The 2020 Annual Audit of Antisemitic Incidents found an 18.3% increase in antisemitic incidents compared to 2019, with 44% of the 2,610 incidents reported being COVID-19-related.
SOURCE: JERUSALEM POST
APRIL 28, 2021
Over seven antisemitic incidents were recorded every day in Canada in 2020, with the number of incidents breaking a record for the fifth year in a row, according to B’nai Brith Canada’s advocacy arm, the League for Human Rights. The data, published in the 2020 Annual Audit of Antisemitic Incidents on Monday, showed an 18.3% increase in antisemitic incidents compared to 2019, with 44% of the 2,610 incidents reported being COVID-19-related.
Crime data for 2019 shows that 15% of all hate crimes in Canada targeted Jews, despite Jews making up just 1% of the country’s population, according to the Canadian Center for Justice and Community Safety Statistics. Of the incidents reported in 2020, 2,483 incidents were cases of harassment, 118 were cases of vandalism and nine were cases of violence. The number of cases of violence reached its lowest level in years.
The report emphasized that Atlantic Canada, which usually has the lowest number of recorded incidents in the country, experienced a spike of over 226% in antisemitic incidents in 2020. The League for Human Rights stated that it would monitor the trend to search for causal factors, as the rise in incidents was “uncharacteristic, and cause for concern.”
Alberta, on the other hand, experienced a significant drop in cases, with a 27% decrease in antisemitic incidents recorded. The report pointed to a number of specific incidents of concern, including a speech by Angela Davis, who expressed support for the Popular Front for the Liberation of Palestine (PFLP) and Palestine Liberation Organizations (PLO) terrorist groups, that was directly sponsored by the University of Toronto’s New College, and the vandalism of the Kol Yehuda Synagogue in the Montreal area.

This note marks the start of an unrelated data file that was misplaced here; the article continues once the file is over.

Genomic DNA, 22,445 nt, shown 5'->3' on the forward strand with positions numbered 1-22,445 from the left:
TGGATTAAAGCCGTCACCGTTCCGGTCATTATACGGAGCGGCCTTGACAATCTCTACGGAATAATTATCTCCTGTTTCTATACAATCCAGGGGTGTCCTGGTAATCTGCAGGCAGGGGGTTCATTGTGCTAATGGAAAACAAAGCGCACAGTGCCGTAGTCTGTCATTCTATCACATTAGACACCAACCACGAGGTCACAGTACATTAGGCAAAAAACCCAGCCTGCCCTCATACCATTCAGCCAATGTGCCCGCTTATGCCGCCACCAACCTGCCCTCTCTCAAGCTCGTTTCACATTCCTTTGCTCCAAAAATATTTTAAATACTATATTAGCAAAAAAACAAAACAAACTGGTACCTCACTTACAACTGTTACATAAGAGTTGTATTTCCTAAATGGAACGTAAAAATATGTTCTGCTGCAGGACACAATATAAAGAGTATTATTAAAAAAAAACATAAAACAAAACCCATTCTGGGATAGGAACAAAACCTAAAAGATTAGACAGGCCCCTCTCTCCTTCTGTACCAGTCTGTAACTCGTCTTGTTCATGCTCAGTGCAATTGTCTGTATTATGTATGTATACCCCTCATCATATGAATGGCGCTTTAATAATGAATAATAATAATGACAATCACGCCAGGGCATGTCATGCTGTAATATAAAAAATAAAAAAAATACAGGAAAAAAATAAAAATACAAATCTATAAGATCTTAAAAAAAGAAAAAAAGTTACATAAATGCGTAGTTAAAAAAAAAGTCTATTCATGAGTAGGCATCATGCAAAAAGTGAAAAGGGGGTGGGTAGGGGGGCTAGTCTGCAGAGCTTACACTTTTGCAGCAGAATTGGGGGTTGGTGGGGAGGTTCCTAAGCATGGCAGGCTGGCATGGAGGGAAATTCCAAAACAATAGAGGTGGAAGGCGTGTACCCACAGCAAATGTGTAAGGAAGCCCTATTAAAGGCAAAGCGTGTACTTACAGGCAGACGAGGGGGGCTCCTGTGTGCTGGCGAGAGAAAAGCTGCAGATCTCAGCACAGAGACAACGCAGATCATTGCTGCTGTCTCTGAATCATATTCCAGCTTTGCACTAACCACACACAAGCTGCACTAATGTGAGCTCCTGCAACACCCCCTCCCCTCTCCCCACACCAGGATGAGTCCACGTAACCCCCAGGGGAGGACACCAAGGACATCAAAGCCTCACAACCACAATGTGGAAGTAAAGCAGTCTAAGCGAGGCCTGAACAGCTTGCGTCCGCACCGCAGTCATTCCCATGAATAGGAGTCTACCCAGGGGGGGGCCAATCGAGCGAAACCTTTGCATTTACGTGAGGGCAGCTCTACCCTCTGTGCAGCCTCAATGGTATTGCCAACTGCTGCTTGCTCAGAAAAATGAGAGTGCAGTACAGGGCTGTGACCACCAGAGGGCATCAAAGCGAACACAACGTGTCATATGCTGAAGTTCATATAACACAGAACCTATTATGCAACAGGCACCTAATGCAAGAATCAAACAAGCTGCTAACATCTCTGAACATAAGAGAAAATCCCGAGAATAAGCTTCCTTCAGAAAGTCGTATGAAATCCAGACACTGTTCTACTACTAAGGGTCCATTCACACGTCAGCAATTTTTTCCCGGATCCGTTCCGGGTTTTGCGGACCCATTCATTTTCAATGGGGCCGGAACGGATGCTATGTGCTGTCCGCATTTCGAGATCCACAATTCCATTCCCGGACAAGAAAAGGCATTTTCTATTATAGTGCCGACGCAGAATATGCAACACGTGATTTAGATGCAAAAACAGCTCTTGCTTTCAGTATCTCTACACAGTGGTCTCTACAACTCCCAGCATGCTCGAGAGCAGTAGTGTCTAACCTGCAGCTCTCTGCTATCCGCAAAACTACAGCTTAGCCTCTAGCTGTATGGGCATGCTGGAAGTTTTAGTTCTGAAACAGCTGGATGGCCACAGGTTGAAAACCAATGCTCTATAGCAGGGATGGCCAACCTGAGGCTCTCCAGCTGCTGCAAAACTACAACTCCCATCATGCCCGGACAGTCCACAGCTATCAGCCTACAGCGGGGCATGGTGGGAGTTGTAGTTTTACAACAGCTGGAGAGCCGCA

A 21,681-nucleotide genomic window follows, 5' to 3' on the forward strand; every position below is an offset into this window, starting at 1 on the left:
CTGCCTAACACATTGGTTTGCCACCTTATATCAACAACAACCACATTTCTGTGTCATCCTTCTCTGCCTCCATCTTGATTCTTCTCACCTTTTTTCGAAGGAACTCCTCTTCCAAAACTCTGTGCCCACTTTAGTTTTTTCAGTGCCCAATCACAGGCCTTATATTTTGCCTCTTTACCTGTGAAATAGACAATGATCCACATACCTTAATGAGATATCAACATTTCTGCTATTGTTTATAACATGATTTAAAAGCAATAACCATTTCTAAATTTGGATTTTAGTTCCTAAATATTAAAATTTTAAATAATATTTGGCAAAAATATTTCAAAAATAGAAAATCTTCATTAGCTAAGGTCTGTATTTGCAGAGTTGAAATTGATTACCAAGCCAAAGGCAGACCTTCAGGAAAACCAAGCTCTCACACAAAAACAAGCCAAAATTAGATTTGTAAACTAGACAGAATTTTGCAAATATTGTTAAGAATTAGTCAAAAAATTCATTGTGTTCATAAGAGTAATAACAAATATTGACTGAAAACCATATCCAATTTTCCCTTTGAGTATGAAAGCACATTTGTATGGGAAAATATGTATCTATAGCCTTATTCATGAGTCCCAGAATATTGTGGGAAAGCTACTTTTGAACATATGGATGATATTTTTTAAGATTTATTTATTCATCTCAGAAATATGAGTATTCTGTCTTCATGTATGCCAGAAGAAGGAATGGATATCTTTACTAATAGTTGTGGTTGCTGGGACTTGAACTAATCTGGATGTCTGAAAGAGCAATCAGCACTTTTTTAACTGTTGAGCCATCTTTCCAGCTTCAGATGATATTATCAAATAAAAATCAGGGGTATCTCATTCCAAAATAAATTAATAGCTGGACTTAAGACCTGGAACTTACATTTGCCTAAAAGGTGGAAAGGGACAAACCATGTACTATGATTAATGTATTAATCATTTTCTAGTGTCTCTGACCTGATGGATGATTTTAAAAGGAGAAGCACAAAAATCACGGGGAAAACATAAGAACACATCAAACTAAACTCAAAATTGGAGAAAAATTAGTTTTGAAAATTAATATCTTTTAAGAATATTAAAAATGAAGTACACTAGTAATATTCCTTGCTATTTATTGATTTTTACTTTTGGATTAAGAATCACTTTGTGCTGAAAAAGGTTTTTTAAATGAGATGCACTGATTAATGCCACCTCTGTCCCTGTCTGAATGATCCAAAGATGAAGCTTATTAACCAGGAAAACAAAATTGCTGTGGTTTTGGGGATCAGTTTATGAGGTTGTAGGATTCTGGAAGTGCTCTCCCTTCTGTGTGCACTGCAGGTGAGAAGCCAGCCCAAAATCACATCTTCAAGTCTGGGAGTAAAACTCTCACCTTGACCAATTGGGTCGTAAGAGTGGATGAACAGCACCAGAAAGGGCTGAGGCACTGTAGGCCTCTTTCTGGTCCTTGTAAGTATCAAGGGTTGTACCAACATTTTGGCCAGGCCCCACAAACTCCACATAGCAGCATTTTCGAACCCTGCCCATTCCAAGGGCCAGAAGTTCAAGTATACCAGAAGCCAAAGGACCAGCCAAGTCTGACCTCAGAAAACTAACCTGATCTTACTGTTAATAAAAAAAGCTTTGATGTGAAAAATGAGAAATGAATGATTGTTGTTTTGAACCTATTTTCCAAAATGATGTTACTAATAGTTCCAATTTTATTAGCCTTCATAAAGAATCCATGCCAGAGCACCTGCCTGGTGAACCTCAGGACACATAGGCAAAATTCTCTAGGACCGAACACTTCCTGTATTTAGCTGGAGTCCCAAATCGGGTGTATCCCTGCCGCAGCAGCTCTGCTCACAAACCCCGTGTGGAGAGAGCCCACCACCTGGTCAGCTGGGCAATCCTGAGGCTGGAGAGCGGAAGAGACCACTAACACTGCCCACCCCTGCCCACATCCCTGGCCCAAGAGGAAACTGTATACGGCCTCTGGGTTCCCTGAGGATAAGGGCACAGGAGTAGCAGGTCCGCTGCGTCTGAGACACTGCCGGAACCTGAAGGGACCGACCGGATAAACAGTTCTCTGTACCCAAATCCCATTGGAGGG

“Of the 2,610 incidents of antisemitism documented in 2020, each represents an individual affront to the fraternity, humanity, and decency expected of all Canadians,” wrote Ran Ukashi, special adviser to the League for Human Rights, in the introduction to the audit. “Unfortunately, the most recent 2019 police reported hate-crime data inform us of the same trend—that Jews remain the most targeted religious community for hatred in Canada.”
Ukashi stressed that 2020 was also marked with a number of municipalities and the Province of Ontario adopting the International Holocaust Remembrance Alliance (IHRA) definition of antisemitism and the appointment of Canada’s first ever Special Envoy on Preserving Holocaust Remembrance and Combating Antisemitism.
“Canadians know hatred when they see it, and they support actions that make Canada a welcoming country for all of its citizens,” wrote Ukashi. “ While the efforts of those who promulgate antisemitism are growing and translating into real—world consequences for all Canadians, so too are the efforts of those committed to its eradication, and the eradication of all hate, bias, and prejudice from society.”